# Ascending order

The ascending order is the one that corresponds to the numbers that follow a sequence from lowest to highest.

That is, if a set of figures follows an ascending order, the first one will be less than the second, this in turn will be less than the third, and so on until the last element is reached, which will be the largest of all.

To explain it in a practical way, let's imagine that we have the following group of numbers:

45, 66, 35, 67, 13, 34, 54

If we place them in ascending order it would be as follows:

13, 34, 45, 54, 66, 67, 345

It should be noted that to order a database in ascending order, today there are tools such as Excel where you can work with a large amount of data.

It is also worth mentioning that a series of words can be ordered in ascending order according to the alphabet. For example, as follows:

Aguirre, Córdova, Fernández, Juárez, Quiróz, Suazo, Urrueta.

## Why use ascending order?

We can sort in ascending order for more than one reason and in different contexts. For example, suppose we want to know, within a bank, in which agency in the city of Lima the least number of claims has been filed by customers. Then, we will refer to the first venues on the list:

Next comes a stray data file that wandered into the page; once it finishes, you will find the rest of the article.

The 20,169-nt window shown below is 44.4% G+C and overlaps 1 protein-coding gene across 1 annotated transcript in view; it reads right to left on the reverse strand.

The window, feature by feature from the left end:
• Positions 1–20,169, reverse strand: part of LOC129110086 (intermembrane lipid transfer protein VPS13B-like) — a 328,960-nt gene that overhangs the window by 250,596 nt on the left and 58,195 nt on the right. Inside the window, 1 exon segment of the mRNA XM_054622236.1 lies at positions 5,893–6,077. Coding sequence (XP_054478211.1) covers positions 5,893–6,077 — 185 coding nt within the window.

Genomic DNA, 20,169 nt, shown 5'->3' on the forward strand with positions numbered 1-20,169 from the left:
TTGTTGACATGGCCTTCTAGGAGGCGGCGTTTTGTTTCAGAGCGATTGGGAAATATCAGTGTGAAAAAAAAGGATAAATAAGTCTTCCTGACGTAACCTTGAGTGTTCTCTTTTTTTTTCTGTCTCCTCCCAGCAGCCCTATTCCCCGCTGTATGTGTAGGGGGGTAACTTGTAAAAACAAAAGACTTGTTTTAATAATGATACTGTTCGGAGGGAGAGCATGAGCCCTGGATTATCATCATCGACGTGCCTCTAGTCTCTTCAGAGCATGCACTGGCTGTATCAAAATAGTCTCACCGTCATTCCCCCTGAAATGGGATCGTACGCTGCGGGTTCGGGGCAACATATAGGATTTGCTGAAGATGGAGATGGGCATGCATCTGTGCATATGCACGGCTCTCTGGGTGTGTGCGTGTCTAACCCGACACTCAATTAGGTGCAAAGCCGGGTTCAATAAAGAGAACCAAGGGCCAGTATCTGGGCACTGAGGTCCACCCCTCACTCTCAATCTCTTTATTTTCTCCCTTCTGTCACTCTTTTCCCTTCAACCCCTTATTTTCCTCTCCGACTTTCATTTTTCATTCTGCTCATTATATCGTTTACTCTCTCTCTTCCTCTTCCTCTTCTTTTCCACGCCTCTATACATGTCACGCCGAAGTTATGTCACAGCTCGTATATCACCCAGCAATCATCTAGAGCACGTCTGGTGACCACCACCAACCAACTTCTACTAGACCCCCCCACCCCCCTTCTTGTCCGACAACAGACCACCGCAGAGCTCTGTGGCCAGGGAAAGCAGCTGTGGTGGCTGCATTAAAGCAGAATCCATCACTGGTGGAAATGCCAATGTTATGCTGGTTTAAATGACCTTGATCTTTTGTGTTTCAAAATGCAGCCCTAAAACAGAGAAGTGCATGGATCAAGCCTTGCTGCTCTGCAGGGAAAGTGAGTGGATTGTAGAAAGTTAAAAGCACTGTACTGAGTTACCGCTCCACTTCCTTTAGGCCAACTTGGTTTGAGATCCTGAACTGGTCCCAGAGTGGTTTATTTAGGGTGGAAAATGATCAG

Campus | Number of complaints in July |
---|---|

Lima Downtown | 56 |

South Lima | 78 |

East Lima | 80 |

West Lima | 120 |

North Lima | 214 |

Likewise, putting an example more related to the economy, let's imagine that we order countries in ascending order by gross domestic product (GDP) per capita, considering the purchasing power based on the prices of the economy of each nation. In this way, we could have a table like the following:

Country | GDP per capita in US $ per year |
---|---|

Central African Republic | 710 |

Burundi | 750 |

Liberia | 820 |

Democratic Republic of Congo | 867 |

Niger | 892 |

In examples like the ones shown, sorting in ascending order could lead to a deeper analysis. For example, try to investigate what factors nations with lower GDP per capita have in common.

Descending order